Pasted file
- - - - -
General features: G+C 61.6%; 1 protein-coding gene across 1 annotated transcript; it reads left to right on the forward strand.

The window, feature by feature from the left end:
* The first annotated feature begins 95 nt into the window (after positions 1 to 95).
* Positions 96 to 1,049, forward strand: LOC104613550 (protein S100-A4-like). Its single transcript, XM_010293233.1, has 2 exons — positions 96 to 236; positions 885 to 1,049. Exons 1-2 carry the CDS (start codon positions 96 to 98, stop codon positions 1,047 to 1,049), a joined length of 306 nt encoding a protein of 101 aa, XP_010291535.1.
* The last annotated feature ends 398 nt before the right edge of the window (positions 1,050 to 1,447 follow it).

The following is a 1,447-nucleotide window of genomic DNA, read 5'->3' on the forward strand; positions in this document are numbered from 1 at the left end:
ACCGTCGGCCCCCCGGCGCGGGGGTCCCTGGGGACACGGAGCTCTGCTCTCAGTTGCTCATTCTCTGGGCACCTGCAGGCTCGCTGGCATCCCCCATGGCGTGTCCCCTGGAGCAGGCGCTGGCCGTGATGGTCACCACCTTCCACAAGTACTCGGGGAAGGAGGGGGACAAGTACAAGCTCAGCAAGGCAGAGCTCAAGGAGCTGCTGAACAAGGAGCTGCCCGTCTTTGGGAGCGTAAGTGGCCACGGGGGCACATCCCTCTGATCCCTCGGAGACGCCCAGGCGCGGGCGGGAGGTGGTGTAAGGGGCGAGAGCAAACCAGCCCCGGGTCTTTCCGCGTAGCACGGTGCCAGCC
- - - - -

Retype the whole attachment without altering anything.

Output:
General features: G+C 61.6%; 1 protein-coding gene across 1 annotated transcript; it reads left to right on the forward strand.

The window, feature by feature from the left end:
* The first annotated feature begins 95 nt into the window (after positions 1 to 95).
* Positions 96 to 1,049, forward strand: LOC104613550 (protein S100-A4-like). Its single transcript, XM_010293233.1, has 2 exons — positions 96 to 236; positions 885 to 1,049. Exons 1-2 carry the CDS (start codon positions 96 to 98, stop codon positions 1,047 to 1,049), a joined length of 306 nt encoding a protein of 101 aa, XP_010291535.1.
* The last annotated feature ends 398 nt before the right edge of the window (positions 1,050 to 1,447 follow it).

The following is a 1,447-nucleotide window of genomic DNA, read 5'->3' on the forward strand; positions in this document are numbered from 1 at the left end:
ACCGTCGGCCCCCCGGCGCGGGGGTCCCTGGGGACACGGAGCTCTGCTCTCAGTTGCTCATTCTCTGGGCACCTGCAGGCTCGCTGGCATCCCCCATGGCGTGTCCCCTGGAGCAGGCGCTGGCCGTGATGGTCACCACCTTCCACAAGTACTCGGGGAAGGAGGGGGACAAGTACAAGCTCAGCAAGGCAGAGCTCAAGGAGCTGCTGAACAAGGAGCTGCCCGTCTTTGGGAGCGTAAGTGGCCACGGGGGCACATCCCTCTGATCCCTCGGAGACGCCCAGGCGCGGGCGGGAGGTGGTGTAAGGGGCGAGAGCAAACCAGCCCCGGGTCTTTCCGCGTAGCACGGTGCCAGCC